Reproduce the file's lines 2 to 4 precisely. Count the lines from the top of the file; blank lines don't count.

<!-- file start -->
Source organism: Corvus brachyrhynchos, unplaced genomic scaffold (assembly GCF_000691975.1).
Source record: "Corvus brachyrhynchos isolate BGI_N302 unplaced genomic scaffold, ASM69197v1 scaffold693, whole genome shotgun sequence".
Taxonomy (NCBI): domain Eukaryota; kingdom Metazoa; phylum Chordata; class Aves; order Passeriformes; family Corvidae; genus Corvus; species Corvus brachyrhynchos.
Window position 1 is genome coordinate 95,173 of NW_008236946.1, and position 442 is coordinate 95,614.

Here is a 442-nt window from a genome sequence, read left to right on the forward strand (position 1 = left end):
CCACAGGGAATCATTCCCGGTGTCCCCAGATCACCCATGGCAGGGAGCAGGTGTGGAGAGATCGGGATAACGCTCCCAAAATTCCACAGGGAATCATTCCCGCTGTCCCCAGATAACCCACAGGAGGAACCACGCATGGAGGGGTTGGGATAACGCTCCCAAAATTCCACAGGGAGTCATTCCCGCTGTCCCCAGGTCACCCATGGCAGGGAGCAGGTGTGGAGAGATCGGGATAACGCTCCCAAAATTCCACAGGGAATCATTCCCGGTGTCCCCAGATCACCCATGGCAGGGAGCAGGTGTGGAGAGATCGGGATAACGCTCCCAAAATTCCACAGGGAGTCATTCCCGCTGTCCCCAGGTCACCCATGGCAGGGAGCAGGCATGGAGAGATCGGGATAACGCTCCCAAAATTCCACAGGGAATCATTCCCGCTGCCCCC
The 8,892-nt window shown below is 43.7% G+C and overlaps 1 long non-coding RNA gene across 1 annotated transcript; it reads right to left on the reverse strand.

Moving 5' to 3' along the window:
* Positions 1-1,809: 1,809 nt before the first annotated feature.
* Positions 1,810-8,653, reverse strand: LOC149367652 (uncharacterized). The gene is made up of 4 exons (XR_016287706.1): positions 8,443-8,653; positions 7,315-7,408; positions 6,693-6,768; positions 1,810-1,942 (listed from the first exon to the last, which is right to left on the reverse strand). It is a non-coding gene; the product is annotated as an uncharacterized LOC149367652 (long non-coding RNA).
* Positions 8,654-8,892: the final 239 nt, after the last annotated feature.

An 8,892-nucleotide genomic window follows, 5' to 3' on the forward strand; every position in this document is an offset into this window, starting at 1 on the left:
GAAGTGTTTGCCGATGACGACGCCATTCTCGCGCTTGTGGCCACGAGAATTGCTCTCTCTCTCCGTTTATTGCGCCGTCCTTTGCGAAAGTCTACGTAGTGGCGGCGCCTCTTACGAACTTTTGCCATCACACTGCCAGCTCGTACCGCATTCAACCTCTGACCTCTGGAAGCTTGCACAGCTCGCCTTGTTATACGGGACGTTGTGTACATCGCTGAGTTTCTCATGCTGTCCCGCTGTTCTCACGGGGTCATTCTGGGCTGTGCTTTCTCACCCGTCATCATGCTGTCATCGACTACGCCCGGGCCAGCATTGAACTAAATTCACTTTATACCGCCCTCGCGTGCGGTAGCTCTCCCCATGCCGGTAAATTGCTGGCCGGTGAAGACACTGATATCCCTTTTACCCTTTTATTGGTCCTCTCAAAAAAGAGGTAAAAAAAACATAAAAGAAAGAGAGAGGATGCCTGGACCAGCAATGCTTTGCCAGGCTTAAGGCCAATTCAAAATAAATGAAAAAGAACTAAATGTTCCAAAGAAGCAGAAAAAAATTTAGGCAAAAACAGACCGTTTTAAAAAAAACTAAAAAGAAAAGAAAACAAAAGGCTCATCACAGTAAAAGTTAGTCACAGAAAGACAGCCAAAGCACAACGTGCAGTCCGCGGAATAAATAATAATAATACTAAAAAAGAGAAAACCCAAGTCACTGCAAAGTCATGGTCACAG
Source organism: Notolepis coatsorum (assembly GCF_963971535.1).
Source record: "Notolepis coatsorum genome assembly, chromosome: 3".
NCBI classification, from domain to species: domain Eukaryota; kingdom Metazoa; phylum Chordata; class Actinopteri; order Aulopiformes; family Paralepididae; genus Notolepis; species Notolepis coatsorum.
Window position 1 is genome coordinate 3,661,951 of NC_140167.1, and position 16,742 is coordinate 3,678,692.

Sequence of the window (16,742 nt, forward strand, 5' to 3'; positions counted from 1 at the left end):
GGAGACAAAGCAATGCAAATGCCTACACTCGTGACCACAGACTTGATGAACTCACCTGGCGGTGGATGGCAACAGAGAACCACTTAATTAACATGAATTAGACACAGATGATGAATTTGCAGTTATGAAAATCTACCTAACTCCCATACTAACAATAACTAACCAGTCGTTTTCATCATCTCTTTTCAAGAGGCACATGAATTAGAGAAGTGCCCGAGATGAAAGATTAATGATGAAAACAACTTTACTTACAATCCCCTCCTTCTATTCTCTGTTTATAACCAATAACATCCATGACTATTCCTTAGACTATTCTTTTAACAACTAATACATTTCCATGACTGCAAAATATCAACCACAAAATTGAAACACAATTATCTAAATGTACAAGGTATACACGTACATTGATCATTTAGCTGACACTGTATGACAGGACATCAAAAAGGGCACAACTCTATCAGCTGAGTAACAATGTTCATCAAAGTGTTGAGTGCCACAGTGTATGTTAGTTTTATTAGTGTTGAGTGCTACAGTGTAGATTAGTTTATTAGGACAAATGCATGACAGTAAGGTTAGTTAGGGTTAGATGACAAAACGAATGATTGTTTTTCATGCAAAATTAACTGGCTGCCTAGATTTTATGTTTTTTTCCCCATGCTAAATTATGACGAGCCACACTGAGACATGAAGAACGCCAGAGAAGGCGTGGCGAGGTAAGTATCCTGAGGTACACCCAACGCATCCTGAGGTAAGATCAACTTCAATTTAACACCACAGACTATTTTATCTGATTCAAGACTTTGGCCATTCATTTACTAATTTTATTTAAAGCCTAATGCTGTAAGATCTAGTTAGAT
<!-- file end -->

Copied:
Source record: "Corvus brachyrhynchos isolate BGI_N302 unplaced genomic scaffold, ASM69197v1 scaffold693, whole genome shotgun sequence".
Taxonomy (NCBI): domain Eukaryota; kingdom Metazoa; phylum Chordata; class Aves; order Passeriformes; family Corvidae; genus Corvus; species Corvus brachyrhynchos.
Window position 1 is genome coordinate 95,173 of NW_008236946.1, and position 442 is coordinate 95,614.